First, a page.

India is ready to arm Sri Lanka to build up its deterrence capabilities but not for war. And it has also told Colombo not to do anything that leads to negative political fallout in India.
The Indian leadership has advised its Sri Lankan counterpart that war should not be considered an option to resolve the country's dragging ethnic conflict that has claimed around 65,000 lives and shows no signs of ending.
At the same time, there is simmering frustration here that while Sri Lankan leaders promise to work towards political devolution, the reality appears to be different.
India keeps a close watch on Sri Lanka, where unending violence since December 2005 has left hundreds dead, many in the past one month alone, and the 2002 Norway-brokered truce between Colombo and the Liberation Tigers of Tamil Eelam (LTTE) in tatters.
India and Sri Lanka also regularly consult each other and New Delhi has repeatedly urged Colombo that it is important to build a national consensus with the opposition over power-sharing with the minorities.
Sri Lanka has also been warned that nothing should be done that may impact on the safety, security and livelihood of Tamils.
A growing exodus of Tamil refugees to India, coupled with killings of Tamil civilians and destruction of Tamil property, is bound to generate ill-will towards Colombo in this country, particularly in Tamil Nadu.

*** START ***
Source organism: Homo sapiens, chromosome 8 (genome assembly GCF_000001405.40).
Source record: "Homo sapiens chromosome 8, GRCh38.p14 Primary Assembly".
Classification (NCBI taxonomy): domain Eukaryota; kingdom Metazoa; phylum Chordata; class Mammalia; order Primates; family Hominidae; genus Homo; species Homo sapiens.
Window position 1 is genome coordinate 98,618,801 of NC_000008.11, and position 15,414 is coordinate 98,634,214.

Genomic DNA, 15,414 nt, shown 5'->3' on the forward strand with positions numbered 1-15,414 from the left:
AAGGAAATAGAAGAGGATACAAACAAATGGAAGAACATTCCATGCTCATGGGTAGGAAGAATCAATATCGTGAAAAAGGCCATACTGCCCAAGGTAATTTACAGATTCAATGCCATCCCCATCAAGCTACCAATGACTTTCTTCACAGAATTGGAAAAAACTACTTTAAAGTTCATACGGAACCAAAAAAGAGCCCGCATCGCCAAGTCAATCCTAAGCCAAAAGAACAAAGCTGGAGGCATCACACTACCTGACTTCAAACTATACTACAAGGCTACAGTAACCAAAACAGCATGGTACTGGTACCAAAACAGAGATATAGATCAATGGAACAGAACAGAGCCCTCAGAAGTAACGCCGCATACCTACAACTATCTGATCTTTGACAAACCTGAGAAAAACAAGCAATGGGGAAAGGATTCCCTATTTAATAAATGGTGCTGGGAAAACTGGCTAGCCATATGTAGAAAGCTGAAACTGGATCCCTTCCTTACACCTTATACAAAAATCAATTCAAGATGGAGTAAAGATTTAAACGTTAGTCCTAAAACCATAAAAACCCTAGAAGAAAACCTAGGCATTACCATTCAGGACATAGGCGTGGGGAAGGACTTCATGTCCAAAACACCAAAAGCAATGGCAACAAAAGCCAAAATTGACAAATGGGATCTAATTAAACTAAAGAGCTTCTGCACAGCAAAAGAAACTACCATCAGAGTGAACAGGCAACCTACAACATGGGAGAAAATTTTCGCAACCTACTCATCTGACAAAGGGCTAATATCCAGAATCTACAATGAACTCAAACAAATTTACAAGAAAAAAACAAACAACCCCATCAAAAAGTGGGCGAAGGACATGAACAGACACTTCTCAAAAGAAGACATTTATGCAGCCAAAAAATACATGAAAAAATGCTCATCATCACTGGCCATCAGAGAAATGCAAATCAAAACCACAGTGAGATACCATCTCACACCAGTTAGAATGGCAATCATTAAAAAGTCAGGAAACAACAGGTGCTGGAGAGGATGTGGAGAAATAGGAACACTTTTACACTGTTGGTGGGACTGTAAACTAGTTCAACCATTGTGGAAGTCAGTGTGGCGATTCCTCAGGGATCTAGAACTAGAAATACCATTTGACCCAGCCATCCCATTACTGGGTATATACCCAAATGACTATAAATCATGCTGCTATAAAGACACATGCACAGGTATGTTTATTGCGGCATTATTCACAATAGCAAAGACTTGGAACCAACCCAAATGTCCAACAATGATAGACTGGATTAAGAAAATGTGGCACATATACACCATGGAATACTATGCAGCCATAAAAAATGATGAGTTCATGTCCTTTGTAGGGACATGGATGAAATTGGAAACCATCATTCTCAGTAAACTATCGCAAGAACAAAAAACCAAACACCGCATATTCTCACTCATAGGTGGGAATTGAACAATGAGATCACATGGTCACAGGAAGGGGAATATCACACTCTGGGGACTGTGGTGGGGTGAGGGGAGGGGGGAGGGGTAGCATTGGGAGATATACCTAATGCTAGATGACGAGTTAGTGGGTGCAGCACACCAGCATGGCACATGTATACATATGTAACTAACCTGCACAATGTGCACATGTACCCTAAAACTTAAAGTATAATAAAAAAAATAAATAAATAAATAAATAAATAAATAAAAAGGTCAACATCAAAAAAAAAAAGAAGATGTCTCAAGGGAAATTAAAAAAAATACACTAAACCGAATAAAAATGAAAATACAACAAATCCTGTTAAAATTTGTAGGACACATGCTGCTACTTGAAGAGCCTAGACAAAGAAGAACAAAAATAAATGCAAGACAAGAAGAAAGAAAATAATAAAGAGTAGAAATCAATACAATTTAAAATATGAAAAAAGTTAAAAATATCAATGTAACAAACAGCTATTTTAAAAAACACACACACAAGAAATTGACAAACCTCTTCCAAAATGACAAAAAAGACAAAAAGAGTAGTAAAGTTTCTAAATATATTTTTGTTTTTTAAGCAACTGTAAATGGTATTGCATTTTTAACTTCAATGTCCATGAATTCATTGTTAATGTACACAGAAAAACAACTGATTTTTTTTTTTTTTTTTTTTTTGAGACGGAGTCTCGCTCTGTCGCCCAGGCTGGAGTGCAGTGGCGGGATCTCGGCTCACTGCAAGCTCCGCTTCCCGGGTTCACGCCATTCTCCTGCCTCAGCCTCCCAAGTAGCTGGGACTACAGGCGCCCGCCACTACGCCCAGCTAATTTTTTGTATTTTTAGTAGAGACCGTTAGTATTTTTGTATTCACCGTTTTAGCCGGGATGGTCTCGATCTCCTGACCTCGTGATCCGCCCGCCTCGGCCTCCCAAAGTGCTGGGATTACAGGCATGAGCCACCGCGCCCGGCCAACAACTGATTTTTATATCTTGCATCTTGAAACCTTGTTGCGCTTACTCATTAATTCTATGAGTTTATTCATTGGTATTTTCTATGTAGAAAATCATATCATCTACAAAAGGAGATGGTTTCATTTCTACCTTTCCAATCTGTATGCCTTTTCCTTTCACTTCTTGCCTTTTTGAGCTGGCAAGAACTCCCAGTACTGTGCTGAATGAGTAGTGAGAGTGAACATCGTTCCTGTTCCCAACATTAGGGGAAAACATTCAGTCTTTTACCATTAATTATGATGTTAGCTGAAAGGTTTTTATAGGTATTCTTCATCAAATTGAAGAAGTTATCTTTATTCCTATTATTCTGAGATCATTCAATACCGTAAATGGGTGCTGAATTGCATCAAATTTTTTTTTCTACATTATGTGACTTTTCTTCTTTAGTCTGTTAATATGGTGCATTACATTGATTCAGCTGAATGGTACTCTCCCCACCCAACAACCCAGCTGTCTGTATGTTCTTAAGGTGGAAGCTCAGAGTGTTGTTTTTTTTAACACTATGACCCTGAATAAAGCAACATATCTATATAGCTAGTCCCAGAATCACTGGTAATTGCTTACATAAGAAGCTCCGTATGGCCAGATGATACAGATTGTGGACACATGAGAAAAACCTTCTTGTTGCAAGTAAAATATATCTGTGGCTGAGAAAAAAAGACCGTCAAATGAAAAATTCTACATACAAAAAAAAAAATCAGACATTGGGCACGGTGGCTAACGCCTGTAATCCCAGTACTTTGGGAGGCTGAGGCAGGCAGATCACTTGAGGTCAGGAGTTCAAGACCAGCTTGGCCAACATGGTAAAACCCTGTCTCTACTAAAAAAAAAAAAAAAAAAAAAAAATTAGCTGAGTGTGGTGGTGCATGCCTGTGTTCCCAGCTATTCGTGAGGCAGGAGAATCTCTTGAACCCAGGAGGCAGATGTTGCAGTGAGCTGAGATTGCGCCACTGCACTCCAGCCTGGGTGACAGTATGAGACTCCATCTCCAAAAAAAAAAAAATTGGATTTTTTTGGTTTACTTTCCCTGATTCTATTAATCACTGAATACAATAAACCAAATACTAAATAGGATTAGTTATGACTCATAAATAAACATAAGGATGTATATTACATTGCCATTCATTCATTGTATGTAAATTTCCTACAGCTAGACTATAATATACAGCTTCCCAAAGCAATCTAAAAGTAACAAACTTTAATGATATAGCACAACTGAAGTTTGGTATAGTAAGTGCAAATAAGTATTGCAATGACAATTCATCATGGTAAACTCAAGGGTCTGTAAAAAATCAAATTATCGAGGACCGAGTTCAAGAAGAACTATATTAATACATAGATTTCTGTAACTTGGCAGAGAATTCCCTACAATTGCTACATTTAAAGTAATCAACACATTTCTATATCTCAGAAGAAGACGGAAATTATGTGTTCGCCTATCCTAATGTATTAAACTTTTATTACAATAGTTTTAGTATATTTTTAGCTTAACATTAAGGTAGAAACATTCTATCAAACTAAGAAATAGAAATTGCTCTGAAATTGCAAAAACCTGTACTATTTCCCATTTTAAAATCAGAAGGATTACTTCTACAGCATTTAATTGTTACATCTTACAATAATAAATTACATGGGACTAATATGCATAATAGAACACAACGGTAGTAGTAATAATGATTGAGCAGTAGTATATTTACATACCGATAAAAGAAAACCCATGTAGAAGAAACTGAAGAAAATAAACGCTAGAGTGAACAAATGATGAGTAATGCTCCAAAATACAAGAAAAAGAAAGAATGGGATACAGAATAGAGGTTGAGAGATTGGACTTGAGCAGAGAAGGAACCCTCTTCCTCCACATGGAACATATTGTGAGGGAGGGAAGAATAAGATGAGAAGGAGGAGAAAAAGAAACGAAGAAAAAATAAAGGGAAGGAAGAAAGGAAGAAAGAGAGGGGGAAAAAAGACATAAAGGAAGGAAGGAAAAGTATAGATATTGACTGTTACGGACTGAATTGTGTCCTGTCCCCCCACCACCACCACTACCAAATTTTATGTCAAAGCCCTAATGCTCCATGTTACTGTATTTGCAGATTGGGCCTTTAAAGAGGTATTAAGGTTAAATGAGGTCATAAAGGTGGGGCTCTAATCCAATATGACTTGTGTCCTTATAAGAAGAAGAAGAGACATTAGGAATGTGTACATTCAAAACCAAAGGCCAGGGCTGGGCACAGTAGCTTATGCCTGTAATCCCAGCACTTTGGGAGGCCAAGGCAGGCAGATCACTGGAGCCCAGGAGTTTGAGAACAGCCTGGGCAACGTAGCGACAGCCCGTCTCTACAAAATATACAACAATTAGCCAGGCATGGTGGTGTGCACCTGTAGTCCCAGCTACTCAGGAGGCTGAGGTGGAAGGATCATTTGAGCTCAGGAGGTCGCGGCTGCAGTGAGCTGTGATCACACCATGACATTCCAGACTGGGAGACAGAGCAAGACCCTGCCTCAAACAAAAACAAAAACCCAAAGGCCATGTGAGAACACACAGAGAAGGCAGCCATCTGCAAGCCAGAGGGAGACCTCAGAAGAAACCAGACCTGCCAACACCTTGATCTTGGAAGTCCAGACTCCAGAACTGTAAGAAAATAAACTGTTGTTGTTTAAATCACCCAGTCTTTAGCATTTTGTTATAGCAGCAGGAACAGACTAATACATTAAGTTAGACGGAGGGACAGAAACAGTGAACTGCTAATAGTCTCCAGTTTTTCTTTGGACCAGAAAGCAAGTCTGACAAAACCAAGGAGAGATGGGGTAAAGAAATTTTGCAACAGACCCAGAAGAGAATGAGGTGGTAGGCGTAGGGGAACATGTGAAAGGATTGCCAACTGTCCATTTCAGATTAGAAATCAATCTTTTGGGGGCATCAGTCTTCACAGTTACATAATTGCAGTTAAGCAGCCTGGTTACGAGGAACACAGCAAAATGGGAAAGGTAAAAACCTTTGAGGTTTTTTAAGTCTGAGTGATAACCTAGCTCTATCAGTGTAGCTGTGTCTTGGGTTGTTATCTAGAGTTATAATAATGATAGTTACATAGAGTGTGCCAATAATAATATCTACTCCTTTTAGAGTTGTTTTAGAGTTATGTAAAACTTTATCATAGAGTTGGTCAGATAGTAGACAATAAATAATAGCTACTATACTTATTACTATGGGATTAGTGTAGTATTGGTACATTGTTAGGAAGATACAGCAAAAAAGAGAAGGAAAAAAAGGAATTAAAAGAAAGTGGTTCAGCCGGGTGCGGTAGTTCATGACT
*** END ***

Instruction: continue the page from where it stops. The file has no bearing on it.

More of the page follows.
Such a happening might impact on the policies of the central government, informed sources said.
A recent case is the hurried withdrawal of a group of Sri Lankan policemen who were being trained in Tamil Nadu.
Their exit followed protests by some Tamil Nadu parties against their presence in India.
So although India makes a distinction between the LTTE and Tamils, any exacerbation of the situation in the island will blur that distinction in terms of public opinion in India that the LTTE might take advantage of.
President Mahinda Rajapaksa has been informed that while India can supply weapons to build up Sri Lanka's deterrent capabilities, war is not an option -- Colombo agrees with this perception.
Rajapaksa, who took power in November, has also been told in the clearest of terms that he should not consider himself only the president of the "Sinhalese people but the whole of Sri Lanka", the sources explained.
The Sri Lankan government has been urged to show restraint in responding to LTTE's provocations, taking care that military retaliation should not worsen the already bad situation.
Explained an informed source: "The LTTE will keep provoking. What is important is how to react."
Top priority should be given to a resumption of the political process and look for via media that satisfies both sides - the dominant Sinhalese majority and the Tamil and other minorities.
Most Tamils, even those who disagree with the LTTE, are for a federal form of governance in Sri Lanka. But most Sinhalese consider federalism an anathema and at worst a recipe for separation.
"If a federal solution is not possible, then Sri Lankans should try to at least explore the idea of the Indian model of devolution and power sharing between New Delhi and states," the source explained.